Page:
Writing blog posts for TU’s website:
Congratulations on your decision to craft a blog post for TU’s website. Good blog posts are conversational, lively and explanatory without being too heavy. While there are no general length requirements, they should be quite short—shoot for 300 to 500 words. Longer-form items can be posted, but they require more time to edit and schedule. For most blog posts, where we endeavor to explain our work to a general fishing/conservation audience, the tighter the better.
AP Style generally applies to blog posts (with some notable exceptions), but inverted pyramid style does not. Blog posts should be written with some personality. We use AP Style for several reasons:
- If other news outlets choose to “pick up” or reprint a blog post, it will already be in the appopriate style.
- AP Style is the accepted standard for media outlets, both in print and online.
- It keeps us consistent with our press outreach materials (press releases, advisories, statements, etc.).
Creativity matters, as does the inclusion of photos, videos and other elements (links, graphs, charts, pull quotes, etc.). Don’t be afraid to use first-person references, particularly if you’re writing from a position of authority. Blog posts offer us the ability to tell our story as we see it, from our perspective as conseravationists, trout bums, policy wonks, science nerds, etc. Strive to make them interesting—use humor, be self-depracating and don’t use all those big words you learned in grad school. Pretend you’re writing for an audience that has a general understanding of the work you’re doing, but is easily distracted. Nothing will cause folks to leave the blog post like the inclusion of a little Latin or the use of exhaustive figures that include decimal points and such. Your work is interesting to you, right? Make it interesting to others.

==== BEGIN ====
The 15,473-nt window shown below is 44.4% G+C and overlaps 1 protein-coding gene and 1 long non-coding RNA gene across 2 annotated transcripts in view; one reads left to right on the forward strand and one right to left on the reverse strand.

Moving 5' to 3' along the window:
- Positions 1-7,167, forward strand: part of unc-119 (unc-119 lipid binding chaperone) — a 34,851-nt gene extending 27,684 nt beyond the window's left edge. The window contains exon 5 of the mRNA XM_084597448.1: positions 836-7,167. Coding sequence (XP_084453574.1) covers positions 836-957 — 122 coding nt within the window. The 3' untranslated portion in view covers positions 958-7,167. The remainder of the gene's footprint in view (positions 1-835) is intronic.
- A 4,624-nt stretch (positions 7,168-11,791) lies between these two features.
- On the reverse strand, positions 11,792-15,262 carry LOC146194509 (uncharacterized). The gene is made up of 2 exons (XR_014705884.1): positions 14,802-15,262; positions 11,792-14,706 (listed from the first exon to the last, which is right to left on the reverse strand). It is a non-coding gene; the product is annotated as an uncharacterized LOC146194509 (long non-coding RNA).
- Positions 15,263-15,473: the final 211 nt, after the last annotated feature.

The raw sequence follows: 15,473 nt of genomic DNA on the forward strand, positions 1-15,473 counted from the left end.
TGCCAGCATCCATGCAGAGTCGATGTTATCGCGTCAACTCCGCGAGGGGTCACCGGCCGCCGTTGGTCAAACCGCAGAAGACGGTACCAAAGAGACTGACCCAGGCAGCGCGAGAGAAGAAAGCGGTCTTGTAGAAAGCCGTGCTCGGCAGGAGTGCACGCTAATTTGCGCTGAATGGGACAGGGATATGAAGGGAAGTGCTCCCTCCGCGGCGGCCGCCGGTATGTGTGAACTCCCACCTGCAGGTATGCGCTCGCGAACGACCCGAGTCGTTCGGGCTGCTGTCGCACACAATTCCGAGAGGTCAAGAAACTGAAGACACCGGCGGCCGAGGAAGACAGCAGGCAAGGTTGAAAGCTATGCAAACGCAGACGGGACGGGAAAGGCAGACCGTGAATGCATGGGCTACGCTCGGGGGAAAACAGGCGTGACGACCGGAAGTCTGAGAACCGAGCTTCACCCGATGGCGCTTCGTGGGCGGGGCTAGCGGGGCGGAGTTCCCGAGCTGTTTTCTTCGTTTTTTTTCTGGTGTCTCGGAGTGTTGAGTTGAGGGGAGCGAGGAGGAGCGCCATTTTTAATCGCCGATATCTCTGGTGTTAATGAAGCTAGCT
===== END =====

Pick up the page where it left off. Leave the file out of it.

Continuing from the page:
A few specifics:
- Headlines: Headlines should be short and as descriptive as possible to ensure the bulk of the hed is visible when/if the post is elevated to the front of TU.org. To get the most of Google and other search engines, your headline should include key words that are found in your blog post (more on key words shortly). AP Style applies to both heds and body text. Headlines should attract readers to ensure they at least read the first sentence of a blog post. Example, using AP style:
- CORRECT: TroutBlitz helps TU catalog wild trout population.
- INCORRECT: TroutBlitz Helps TU Catalog Wild Trout Populations.
- Bylines: When possible, include a byline for all blog content. Blog posts will automatically show who posted the content, but that’s not always who wrote the content. Bylines should be written in bold text. (e.g. By Matt Barney).